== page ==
by Jason Sarouhan
My coach is looking at me intently. She tells me, “I’m a little confused by the words that you chose about how going on a run like that makes you feel.”
It is Thursday, and we are in the middle of my first life-coaching session. I have just returned from racing 175 miles over 8 days in the Alps, and the afterglow of the Transalpine experience feels like a hazy dream as I struggle to wrap my mind around having been laid off from my job of nine years just three days after arriving home. We are discussing my response to the prompt What’s Your Favorite Thing to Do Just for You? I had written: Go on a long (8-12 hour) adventure run in big mountains. I love the harmony of the experience with the land, dancing with the topography and the mental/spiritual calm of being in a ‘peak experience.’
“It’s not that the words Engaged, Creative, or Grateful themselves don’t make sense, but rather that those words are so different from the words you use to describe the way that you feel about other people who are also drawn to do challenging things.”
I ponder this for a moment. “Like I think that someone who runs a 5K for the first time is inspiring and strong and courageous?”
“Yes,” she says.
“Well, that’s because I think that they are all of those things for pushing past their boundaries.”
“But you are not those things when you push past your own?”
“I hate running,” she states matter-of-factly. “I am not drawn to physical activity the way that you are. When you suggest that my running a 5K is the same as your approach to running 8-10 hours in the mountains, I think that you are not acknowledging that your relationship with running is exceptional; it is a Unique Genius for you. This is special, and different than the experience that I have with running, and your conflating the two efforts doesn’t enhance my experience or really honor yours. For me, life coaching and having conversations like this is a Unique Genius. I can relate to yours in running because I understand and accept my own innate gifts.”
A tiny explosion occurs inside my brain. She is not wrong about any of this.
“Let’s find your real words. Put your feet on the ground, close your eyes, and imagine one of your favorite moments when you were running in the Alps.”
I am immediately drawn to a three-mile descent that was like pure magic. I had let it all go on this section of singletrack: dancing over stone, passing dozens of other runners, hooting and hollering in the pure ecstasy of the moment. It was trail running at its purest for me.
“How do you feel when you remember this experience in the Alps?”
“I feel… Joy… Freedom… Artistic… Strong.”
“Those are your words,” she says. “Start owning your Unique Genius.”
Runners crest a pass in the Alps (photo courtesy J. Sarouhan).
It’s now Sunday and I am shuffling around at the start line of the Vermont 50K. I hadn’t slept well in the back of our Subaru the night before, in the way that people don’t sleep well when they might have reached the age where the probably shouldn’t be sleeping in the back of cars. I had signed up for the race at the last possible moment, fueled by my achievement in the Alps and the deep hope that this could be the year that I pull off a PR and finally break 5 hours in this race. I had been chasing those measly three minutes for a few years now, but my current motivation had been overshadowed by all that had happened since I had returned to the U.S. I wasn’t sure why I was here in Vermont instead of at home with my family. Hadn’t I done/proven/worked/run/ suffered/asked enough?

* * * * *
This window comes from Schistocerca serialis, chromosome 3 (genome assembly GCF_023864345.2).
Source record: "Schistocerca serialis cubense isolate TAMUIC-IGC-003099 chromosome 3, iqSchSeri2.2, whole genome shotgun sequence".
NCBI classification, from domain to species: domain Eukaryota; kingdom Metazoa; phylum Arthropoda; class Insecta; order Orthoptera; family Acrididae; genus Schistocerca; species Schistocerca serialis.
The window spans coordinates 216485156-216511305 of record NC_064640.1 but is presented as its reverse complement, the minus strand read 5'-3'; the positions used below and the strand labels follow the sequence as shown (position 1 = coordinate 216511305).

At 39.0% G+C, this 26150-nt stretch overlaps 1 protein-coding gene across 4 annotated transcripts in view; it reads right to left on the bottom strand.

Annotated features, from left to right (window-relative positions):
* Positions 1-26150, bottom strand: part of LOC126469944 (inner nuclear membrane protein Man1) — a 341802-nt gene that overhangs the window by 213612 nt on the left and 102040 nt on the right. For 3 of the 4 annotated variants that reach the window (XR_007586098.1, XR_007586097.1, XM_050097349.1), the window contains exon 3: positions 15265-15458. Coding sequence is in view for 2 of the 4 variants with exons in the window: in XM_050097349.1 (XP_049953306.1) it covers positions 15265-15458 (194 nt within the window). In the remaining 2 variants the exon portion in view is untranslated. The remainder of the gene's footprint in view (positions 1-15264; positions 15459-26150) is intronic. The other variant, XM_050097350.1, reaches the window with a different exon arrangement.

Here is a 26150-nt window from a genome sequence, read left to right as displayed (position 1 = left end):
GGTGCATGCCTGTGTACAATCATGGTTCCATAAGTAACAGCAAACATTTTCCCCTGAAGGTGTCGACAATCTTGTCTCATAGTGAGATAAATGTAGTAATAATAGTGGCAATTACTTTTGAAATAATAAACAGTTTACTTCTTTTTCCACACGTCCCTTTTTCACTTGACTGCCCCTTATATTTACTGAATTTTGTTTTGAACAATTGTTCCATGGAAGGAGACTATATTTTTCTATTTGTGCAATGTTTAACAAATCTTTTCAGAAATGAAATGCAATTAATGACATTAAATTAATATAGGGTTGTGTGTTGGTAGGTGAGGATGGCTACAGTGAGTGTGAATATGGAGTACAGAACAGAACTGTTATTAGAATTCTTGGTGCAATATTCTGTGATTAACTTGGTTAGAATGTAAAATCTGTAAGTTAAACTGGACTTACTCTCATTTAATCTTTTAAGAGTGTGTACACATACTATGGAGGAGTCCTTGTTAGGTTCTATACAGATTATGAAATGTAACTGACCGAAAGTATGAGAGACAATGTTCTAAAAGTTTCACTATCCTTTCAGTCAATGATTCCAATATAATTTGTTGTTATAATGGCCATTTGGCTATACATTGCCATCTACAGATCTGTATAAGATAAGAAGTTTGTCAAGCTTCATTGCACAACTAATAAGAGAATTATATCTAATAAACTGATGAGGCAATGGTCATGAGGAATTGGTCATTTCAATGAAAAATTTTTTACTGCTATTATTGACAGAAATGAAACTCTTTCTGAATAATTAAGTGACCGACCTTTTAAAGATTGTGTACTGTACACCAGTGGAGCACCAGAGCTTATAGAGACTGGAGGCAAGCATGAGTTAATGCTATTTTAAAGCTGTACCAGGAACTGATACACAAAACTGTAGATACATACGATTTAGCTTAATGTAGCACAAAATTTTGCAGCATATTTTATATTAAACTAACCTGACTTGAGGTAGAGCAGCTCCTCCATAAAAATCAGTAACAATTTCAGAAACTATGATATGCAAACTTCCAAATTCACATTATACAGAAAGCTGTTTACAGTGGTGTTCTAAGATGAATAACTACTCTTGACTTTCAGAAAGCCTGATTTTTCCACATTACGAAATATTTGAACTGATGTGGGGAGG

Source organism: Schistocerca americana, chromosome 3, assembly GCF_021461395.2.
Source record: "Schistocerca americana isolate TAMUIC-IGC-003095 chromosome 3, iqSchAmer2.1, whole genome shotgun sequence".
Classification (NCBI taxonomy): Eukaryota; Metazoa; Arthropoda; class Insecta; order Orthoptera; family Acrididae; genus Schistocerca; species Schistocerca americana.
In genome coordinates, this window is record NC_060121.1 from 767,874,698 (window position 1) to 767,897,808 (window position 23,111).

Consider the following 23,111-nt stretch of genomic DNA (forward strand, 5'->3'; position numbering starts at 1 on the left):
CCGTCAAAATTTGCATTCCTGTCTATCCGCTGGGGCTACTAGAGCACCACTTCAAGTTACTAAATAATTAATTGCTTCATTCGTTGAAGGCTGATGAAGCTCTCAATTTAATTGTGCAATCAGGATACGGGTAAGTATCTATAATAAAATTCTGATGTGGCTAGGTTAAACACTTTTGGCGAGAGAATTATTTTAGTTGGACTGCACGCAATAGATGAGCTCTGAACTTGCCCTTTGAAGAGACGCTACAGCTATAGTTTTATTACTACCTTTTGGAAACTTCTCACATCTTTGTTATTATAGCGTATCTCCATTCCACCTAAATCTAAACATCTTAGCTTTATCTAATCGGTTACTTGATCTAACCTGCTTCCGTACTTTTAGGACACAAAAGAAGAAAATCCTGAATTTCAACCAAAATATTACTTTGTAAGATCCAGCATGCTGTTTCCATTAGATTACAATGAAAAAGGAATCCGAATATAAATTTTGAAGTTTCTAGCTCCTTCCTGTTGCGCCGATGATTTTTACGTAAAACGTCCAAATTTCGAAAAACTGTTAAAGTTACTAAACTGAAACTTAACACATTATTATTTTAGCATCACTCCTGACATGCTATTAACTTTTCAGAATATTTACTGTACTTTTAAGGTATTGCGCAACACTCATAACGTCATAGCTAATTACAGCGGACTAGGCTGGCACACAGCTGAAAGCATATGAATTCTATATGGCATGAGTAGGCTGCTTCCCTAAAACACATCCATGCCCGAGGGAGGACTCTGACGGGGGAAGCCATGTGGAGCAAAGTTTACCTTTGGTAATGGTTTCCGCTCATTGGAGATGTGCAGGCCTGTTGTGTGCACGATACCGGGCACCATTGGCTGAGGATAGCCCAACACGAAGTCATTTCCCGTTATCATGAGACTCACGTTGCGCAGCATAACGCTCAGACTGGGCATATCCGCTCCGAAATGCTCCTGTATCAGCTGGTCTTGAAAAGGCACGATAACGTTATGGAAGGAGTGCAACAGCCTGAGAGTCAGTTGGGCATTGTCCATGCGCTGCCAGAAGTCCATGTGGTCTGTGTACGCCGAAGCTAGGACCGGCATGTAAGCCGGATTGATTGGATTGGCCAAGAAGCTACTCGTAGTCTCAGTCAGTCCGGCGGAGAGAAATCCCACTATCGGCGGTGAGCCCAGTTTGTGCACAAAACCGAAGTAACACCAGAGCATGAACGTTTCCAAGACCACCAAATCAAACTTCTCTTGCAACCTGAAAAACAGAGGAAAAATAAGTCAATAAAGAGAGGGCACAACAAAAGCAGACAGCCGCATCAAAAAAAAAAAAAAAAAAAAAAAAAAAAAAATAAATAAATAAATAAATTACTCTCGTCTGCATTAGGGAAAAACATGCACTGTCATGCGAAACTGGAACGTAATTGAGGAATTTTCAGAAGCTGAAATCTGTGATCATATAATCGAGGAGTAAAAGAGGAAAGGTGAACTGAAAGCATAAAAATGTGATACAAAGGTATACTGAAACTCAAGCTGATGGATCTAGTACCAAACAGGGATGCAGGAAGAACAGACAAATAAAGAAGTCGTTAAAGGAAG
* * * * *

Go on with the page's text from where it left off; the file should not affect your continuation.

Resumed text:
I close my eyes and breathe. Pre-race sounds begin to fade into the background. I plumb my heart for an intention and am surprised to find one waiting patiently there: “Make art for these next five hours.”
It was not the intention that I had expected. I open my eyes, someone yells ‘Go,’ and I am running. The first mile passes quickly, though I am going out easy. A guy is speeding way out in front at what looks like a sub-7 pace; I absently wonder if he is that fast or if I will see him again.
At Mile Two I realize I am in 4th place and immediately dial back, allowing a dozen runners to pass with fist bumps and positive affirmations. This isn’t my first VT 50K and I definitely don’t belong that far up front. I begin to think about Sage Rountree’s article, Tips for Racing Wisely, that I read before every race and remember one of my favorite passages talks about dividing the race into fourths. In that moment I decide to embody one of my Unique Genius words in each quarter of this course.
The Joy miles cruise stunningly by as I take in the grandeur that is Vermont in late September of a peak foliage year. I marvel at the expansive farms with rolling grass hills, red barns, and bell-ringing cows. Conversation comes easily and I laugh with two early-twenty somethings that were baited into this race by their high-school cross-country coach despite the fact that neither of them had ever run more than a half-marathon. One of them makes it to the marathon mark before I see him again. The other goes on to take fifth overall in the race.
By the second quarter my pace has settled in and I dive headlong into Freedom. Gravel dirt roads give way to perfect singletrack. Mountain bikers, still fresh despite their much earlier race start, join the course with shouts of affirmation and appreciation for the runners. We are each in awe of the other’s modality and yet sharing the trails is a synergy that feels special and alive and full of possibility. We all dedicate hours of time to training: early mornings, late nights, juggling work and family and responsibility to be in these moments of possibility and freedom. Everything feels smooth; nothing is fatigued. I flow through Greenall’s Aid Station like a triathlete who had practiced her swim-bike transition until it almost felt natural.